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Friday, 17 September, 1999, 16:10 GMT 17:10 UK
Russia's bombs send political shockwaves
Firefighter in ruins
Russia's bombs may cause political as well as material damage
By BBC News Online's Stephen Mulvey

The security crisis in Russia has brought calls for President Yeltsin to resign, and left Moscow abuzz with rumours of conspiracies, possible sackings, and predictions that a state of emergency will be imposed.

Russia crisis
A group of regional leaders - members of the upper house of the Russian parliament, the Federation Council - have drafted an appeal for Mr Yeltsin to quit before presidential elections next summer.

The Federation Council has decided not to debate the appeal for now, but its sponsors say they will push for a debate at the next opportunity. They claim that the bomb explosions in Moscow, Dagestan and Volgodonsk, and the fighting in Dagestan, stems from the lack of "normal government" in Russia.

The chairman of the Federation Council, Yegor Stroyev, has been quoted in an American newspaper as saying that Mr Yeltsin should step down.

Mr Stroyev later said his views had been "misinterpreted" but he stopped short of a full denial. A spokesman for the Kremlin said there must have been a misunderstanding.

Yeltsin under pressure

The calls come at a time when Mr Yeltsin is already under strong pressure as a result of his poor health, the parlous state of the Russian economy, and allegations of corruption levelled against him and his family. It is widely believed that he is no longer in day-to-day control of the country.

Boris Yeltsin invites interior minister Vladimir Rushailo to discuss the bombs
There has been some speculation that Mr Yeltsin might attempt to show his strength by once again firing his prime minister, this time Vladimir Putin.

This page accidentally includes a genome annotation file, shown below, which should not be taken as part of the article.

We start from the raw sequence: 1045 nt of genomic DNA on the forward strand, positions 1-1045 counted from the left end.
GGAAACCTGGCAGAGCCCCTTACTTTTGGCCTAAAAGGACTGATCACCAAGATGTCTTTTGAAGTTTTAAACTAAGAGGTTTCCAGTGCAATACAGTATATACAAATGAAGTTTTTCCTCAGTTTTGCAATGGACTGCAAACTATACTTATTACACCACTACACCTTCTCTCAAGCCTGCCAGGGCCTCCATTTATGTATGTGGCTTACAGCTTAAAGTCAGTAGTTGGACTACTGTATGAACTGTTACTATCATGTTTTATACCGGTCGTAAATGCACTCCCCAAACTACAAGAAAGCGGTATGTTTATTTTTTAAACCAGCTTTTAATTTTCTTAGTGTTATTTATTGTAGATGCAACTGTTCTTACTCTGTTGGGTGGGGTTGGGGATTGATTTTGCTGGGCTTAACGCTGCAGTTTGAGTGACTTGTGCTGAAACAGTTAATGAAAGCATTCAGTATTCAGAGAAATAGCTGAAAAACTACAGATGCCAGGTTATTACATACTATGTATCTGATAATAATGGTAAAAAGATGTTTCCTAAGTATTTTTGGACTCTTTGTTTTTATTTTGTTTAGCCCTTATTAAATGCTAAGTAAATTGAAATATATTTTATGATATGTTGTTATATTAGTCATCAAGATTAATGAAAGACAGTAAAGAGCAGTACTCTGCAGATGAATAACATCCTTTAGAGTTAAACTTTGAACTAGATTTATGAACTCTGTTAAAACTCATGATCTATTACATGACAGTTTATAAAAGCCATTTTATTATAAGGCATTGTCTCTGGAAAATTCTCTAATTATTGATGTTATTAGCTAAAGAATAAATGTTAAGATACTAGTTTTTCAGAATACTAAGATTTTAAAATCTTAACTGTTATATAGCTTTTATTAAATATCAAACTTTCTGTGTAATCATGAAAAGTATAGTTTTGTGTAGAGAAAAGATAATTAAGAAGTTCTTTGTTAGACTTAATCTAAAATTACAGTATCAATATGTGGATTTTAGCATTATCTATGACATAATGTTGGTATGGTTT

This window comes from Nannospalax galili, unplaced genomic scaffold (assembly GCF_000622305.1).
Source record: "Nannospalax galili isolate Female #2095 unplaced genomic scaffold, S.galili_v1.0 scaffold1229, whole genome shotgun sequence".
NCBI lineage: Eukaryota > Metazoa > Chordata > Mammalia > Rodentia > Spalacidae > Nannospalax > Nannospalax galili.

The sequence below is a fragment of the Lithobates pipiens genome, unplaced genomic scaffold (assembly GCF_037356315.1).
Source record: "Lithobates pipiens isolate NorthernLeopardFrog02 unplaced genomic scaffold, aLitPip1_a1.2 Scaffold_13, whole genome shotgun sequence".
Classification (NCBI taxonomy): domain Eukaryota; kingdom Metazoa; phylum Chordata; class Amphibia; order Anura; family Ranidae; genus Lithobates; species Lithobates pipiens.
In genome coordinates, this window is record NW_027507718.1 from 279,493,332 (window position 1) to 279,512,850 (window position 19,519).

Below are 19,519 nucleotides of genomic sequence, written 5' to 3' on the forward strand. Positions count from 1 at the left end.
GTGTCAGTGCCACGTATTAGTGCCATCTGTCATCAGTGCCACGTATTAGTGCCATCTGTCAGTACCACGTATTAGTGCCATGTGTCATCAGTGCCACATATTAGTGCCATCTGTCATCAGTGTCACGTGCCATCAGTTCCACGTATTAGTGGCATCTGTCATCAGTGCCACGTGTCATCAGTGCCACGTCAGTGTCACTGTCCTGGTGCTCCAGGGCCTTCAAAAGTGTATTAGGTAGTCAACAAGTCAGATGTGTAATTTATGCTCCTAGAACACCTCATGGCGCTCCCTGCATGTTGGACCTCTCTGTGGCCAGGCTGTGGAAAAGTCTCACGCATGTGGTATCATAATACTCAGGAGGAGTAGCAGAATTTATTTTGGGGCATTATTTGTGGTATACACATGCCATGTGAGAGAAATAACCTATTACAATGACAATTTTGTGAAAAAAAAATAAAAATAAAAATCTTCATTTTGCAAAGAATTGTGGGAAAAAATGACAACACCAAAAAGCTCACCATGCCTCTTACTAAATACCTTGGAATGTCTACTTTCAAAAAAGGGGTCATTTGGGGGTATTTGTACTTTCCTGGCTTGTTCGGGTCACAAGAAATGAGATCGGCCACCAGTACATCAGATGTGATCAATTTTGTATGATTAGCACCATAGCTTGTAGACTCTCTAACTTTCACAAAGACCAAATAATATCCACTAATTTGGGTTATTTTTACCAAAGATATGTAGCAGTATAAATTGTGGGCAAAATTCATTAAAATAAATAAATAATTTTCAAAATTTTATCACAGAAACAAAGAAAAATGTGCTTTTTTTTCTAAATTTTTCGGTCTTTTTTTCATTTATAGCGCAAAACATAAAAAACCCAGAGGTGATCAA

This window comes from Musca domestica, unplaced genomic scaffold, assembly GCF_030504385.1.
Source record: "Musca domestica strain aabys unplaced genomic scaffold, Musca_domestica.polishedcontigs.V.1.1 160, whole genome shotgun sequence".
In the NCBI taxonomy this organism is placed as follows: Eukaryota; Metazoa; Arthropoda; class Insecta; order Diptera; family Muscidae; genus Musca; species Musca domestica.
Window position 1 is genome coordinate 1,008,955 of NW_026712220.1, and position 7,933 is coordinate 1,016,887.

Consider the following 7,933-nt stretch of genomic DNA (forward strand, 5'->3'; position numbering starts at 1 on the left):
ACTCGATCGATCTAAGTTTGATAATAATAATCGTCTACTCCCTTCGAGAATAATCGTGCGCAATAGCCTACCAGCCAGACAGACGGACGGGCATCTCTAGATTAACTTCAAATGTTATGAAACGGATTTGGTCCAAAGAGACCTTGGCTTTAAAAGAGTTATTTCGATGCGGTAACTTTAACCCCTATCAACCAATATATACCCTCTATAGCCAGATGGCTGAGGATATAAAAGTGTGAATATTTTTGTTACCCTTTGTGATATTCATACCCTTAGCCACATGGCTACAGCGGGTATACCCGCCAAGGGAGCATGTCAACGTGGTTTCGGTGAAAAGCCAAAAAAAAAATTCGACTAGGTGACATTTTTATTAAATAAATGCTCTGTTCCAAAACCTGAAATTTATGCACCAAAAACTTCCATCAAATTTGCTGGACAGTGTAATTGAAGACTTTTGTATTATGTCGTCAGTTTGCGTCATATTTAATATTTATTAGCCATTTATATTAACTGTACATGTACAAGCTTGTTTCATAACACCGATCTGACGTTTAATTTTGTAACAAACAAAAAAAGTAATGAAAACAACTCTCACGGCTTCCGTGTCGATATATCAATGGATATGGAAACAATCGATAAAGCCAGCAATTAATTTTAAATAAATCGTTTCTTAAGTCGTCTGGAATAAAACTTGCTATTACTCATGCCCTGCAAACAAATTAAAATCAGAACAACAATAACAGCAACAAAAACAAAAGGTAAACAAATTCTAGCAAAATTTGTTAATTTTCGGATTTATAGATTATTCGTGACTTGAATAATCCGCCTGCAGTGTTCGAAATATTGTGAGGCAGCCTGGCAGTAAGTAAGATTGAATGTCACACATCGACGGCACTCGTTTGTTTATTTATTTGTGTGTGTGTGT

Another rumour suggests that he could give in to calls for his resignation, and make Mr Putin acting head of state during the interim period - thus increasing the former security chief's chances of success in the resulting presidential election.

Newspapers have highlighted the powerlessness of Mr Putin's government to halt the bombings. The NTV television station poured scorn on ministers for failing to prevent the bombers obtaining explosives or transporting them around the country.

Boris Berezovsky
Boris Berezovsky denies links with Chechen bandits
One Moscow newspaper, Moskovsky Komsomolets, accused the politically ambitious tycoon, Boris Berezovsky, of being in league with terrorists from Chechnya. It also discussed a theory that Russia's security services orchestrated the bombings as a pretext for introducing a state of emergency, and delaying elections.

Another theory, published in the Moskovskaya Pravda newspaper even before the first bomb exploded, says that the Kremlin wants to use the bombing campaign to discredit the mayor of Moscow, Yuri Luzhkov, whom President Yeltsin and his followers now consider to be their main political rival.

Parliamentary elections are due in December, six months ahead of the presidential poll.

It is reported that Mr Luzhkov has declined an offer from the Interior Ministry to draft police reinforcements into Moscow - possibly because he suspects the central government of attempting to undermine him.

The security forces and the Kremlin have denied the claims of a conspiracy, or any intention to delay elections. Prime Minister Putin has said there is no need yet to declare a state of emergency.

The widely varying conspiracy theories about political motives for the bombing reflect confusion about who might lose and who might benefit from the political fallout.

Ring of steel

A proposal by Mr Putin to close Chechnya's borders by surrounding it with a ring of steel was warmly received by the Russian parliament, but some have questioned whether the Russian military has the resources to make this policy succeed. If it were to fail his reputation may be damaged.

Putin in parliament
Vladimir Putin: Proposal to close Chechen border approved by parliament
At the time of the Russian army's disastrous intervention in Chechnya, the main political prize went to the gruff former general, Alexander Lebed, who negotiated a ceasefire. His success brought him a strong showing in the first round of the 1996 presidential election.

Many Russian politicians now believe that Mr Lebed was too soft on Chechnya, and that the peace agreement should be reviewed.

In the current crisis there is little chance as yet for a politician to seize the role of peacemaker.

The bombers and their sponsors remain unknown, and the leaders of the Dagestan insurgency are regarded in Moscow as beyond contempt.

See also:

09 Aug 99 | The Economy
09 Aug 99 | Monitoring
09 Aug 99 | Europe
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